Plant Ecology and Evolution 151(1): 48-60, doi: 10.5091/plecevo.2018.1366
Genetic diversity of the extremely rare Habenaria dentata and the rare Habenaria linearifolia (Orchidaceae) in South Korea: implications for population history and conservation
expand article infoMi Yoon Chung, Hoa Thi Quynh Le, Sungwon Son§, Huai Zhen Tian|, Myong Gi Chung
‡ Division of Life Science and the Research Institute of Natural Science, Gyeongsang National University, Jinju 52828, Republic of Korea§ Plant Conservation Division, Korea National Arboretum, Pocheon 11186, Republic of Korea| School of Life Sciences, East China Normal University, Shanghai 200241, China
Open Access

Background and aims – Since historical events often leave an indelible mark on levels of genetic diversity of plant populations, one may indirectly infer their evolutionary history with the help of current patterns of genetic diversity. The terrestrial orchid Habenaria dentata, an element of warm-temperate/subtropical vegetation, reaches its northernmost limits in the Korean Peninsula, and thus it is extremely rare there. As H. dentata was absent from the Peninsula during the Last Glacial Maximum (LGM), it is likely to be of post-glacial origin having arrived from either a single refugium or multiple refugia. However, its rare, temperate/boreal congener H. linearifolia might have persisted in situ in either macrorefugia or microrefugia on the Peninsula during the LGM.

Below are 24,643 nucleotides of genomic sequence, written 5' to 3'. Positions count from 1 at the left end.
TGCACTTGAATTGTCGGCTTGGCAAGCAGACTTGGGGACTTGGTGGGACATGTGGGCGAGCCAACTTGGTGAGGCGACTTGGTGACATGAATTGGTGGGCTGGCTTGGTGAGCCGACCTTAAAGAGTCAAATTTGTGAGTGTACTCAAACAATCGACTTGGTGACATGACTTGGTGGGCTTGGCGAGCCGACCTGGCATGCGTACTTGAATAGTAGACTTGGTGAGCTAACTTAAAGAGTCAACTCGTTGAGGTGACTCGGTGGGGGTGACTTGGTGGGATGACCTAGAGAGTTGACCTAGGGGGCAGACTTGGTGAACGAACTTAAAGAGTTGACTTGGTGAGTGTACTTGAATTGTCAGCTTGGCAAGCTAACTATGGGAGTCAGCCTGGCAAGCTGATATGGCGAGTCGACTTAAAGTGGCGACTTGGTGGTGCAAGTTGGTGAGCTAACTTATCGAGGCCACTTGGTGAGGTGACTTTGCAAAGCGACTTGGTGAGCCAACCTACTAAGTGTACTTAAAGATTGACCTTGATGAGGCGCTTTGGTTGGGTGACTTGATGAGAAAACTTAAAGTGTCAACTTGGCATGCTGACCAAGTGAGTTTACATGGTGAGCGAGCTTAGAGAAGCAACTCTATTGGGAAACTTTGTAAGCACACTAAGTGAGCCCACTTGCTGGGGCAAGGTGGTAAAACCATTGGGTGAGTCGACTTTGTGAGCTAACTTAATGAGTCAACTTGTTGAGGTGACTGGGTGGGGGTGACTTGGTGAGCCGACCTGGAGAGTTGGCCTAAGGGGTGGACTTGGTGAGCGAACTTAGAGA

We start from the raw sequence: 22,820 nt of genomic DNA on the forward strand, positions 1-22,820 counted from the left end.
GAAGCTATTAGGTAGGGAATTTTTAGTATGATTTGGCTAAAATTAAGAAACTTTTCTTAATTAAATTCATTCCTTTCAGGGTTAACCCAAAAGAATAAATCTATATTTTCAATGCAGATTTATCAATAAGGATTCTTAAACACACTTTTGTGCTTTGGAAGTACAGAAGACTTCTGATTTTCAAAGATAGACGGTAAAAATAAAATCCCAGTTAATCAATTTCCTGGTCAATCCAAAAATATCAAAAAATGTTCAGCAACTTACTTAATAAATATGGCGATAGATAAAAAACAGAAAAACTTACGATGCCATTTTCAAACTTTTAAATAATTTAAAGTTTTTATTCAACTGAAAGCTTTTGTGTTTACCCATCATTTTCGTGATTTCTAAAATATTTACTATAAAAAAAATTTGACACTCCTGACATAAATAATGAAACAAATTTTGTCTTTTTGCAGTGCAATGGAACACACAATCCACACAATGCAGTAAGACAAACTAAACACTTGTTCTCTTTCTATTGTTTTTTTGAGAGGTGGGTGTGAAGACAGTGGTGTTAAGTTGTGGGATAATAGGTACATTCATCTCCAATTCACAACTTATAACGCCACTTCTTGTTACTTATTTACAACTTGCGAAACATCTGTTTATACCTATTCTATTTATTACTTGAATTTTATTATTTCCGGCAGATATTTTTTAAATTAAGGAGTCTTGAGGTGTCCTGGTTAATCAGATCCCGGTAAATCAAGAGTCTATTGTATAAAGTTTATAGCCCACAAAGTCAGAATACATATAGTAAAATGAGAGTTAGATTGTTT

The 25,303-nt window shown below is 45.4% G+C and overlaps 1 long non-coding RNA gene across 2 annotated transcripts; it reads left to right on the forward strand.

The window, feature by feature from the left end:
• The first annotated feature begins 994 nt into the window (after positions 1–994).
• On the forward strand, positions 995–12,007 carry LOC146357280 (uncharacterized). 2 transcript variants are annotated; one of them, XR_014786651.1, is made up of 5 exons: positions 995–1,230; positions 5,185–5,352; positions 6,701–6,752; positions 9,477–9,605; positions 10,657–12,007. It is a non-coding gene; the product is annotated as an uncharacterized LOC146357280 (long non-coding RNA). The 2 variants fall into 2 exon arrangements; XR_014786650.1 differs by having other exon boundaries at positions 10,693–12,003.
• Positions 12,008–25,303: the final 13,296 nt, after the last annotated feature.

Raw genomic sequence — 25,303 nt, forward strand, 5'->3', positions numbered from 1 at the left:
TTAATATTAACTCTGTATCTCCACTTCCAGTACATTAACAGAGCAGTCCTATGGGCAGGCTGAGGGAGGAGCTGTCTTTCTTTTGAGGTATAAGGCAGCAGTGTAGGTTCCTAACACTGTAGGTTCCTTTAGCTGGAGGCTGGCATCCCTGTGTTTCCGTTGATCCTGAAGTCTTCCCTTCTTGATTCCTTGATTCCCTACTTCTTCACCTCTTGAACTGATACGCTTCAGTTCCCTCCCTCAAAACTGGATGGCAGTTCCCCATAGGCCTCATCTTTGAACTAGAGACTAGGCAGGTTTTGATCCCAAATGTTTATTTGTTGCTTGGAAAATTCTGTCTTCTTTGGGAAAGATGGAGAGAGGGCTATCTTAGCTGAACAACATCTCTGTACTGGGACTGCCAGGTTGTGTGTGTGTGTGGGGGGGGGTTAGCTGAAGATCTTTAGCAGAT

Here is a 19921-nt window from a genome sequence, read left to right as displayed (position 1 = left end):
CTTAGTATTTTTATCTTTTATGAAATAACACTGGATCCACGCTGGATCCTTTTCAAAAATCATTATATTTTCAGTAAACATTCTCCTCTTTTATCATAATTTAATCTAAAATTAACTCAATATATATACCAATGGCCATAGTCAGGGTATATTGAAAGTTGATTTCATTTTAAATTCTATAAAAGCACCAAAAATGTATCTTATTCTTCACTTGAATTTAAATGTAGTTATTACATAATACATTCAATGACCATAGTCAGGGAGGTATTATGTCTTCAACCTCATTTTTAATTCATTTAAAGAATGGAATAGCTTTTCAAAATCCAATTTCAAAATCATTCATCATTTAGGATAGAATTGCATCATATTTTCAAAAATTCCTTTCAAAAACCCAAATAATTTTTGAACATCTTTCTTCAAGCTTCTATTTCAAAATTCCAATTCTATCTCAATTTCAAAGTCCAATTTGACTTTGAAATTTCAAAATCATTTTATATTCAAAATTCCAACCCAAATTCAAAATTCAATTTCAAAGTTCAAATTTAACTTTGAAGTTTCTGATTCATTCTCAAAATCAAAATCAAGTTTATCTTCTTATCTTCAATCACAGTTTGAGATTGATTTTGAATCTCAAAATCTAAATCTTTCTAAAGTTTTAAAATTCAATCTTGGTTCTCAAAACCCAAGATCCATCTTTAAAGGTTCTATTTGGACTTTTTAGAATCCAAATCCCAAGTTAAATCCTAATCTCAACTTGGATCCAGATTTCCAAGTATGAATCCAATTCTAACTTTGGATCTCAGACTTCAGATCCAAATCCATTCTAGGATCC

Methods – To test which hypothesis is most appropriate for each species, we investigated levels of allozyme-based (17 loci) genetic diversity and population genetic structure in the two only known populations of H. dentata and in 12 populations of H. linearifolia.

Key results – No allozyme diversity was found in H. dentata (He = 0.000), whereas H. linearifolia exhibited low within-population variation (He = 0.060) and high among-population differentiation (FST = 0.237). We found little association between populations in relation to their geographic location; several populations presented individuals belonging to different clusters.

Conclusions – Our results suggest that H. dentata likely originated from a single ancestral population (perhaps from southern Japan or southern China) through post-glacial dispersal, whereas H. linearifolia probably survived the LGM in situ in microrefugia situated at low to mid-elevated regions. We further suggest that separate conservation strategies for each species should be employed, given that the two taxa have different ecological and demographic traits and harbour different levels of genetic diversity.

conservation, genetic diversity, Habenaria, historical events, population history


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